Canker sores are shallow, painful sores in the mouth. They are usually red or may sometimes have a white coating over them. You might get them on the inside of your lips, the insides of your cheeks, the base of your gums or under your tongue. Canker sores are different from fever blisters, which usually are on the outside of your lips or the corners of your mouth. Canker sores are also called aphthous ulcers.
What are canker sores?
Canker sores are the most common type of oral lesion, affecting about 20% of people. Women get canker sores more often than men. Canker sore susceptibility may be inherited, and the condition can run in families.
Canker sores are not the same as cold sores (fever blisters), which are an infection caused by the herpes virus and are contagious. Canker sores are not contagious and are categorized into three types:
- Minor sores measure from 3 to 10 millimeters (mm) and are the most common type of canker sore, affecting 80% to 85% of patients. Lesions last 10 to 14 days and heal without scarring.
- Major sores are larger and deeper then minor sores, have an irregular border and a diameter of greater than 10 mm. These account for 10% of all canker sores. Major canker sores may take weeks to months to heal and can leave a scar after healing.
- Herpetiform sores are characterized by large groups of multiple sores. These are small ulcers (2-3 mm) but there may be as many as 100 ulcers present at the same time. Herpetiform aphthae account for 10% of all canker sores. They tend to heal without scarring.
Canker sores facts
- Canker sores are small, painful ulcers on the inside of the mouth, lips, or throat.
- Symptoms of canker sores include small, painful, crater-like ulcers.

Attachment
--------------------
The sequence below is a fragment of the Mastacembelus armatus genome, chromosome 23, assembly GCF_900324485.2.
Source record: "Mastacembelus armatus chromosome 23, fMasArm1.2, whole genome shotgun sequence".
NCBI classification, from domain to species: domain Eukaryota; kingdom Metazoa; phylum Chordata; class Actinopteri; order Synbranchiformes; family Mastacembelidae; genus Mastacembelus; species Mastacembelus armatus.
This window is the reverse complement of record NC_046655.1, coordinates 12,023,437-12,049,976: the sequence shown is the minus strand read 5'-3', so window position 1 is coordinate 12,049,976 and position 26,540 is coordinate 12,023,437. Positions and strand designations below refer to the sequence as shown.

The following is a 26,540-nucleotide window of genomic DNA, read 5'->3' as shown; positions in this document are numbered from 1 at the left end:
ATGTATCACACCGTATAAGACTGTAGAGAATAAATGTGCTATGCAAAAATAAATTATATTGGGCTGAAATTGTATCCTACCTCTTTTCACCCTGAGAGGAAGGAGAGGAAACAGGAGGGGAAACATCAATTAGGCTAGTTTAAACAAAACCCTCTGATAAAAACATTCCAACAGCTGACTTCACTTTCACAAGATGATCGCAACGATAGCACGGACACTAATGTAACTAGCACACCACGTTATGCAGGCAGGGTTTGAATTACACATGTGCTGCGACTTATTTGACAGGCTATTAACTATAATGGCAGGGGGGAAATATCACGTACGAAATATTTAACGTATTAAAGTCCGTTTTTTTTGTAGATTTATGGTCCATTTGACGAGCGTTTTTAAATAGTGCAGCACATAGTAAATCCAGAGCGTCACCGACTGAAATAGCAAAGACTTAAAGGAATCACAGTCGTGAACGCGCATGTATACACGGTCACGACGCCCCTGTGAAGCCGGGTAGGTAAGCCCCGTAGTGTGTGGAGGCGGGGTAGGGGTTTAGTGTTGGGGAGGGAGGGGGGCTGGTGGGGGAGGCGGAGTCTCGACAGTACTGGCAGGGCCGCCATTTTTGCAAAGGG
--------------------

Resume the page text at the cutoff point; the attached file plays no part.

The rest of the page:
- To help relieve pain and speed healing, treatments and remedies for canker sores include topical medications, mouthwashes, and over-the-counter pain medications.
- See a doctor if canker sores are accompanied by fever, last more than three weeks, or the affected individual has difficulty swallowing.
- Multiple factors may cause canker sores, including injury to the mouth, acidic or spicy foods, vitamin deficiencies, hormones, stress, or autoimmune disorders.
- Most canker sores require no treatment and resolve on their own.
- Canker sores are not the same thing as fever blisters (cold sores).
- People with frequent canker sores should see their doctor to get tested for possible underlying medical conditions.
How are canker sores treated?
There is no cure for canker sores, but they usually go away on their own in 7 to 10 days. For pain relief, you can try taking ibuprofen (two brand names: Advil, Motrin) or acetaminophen (one brand name: Tylenol). A number of over-the-counter medicines are available to relieve canker sore pain or to protect the sores from becoming irritated when you eat, drink or brush your teeth. Ask your doctor or pharmacist if one of these products might be right for you.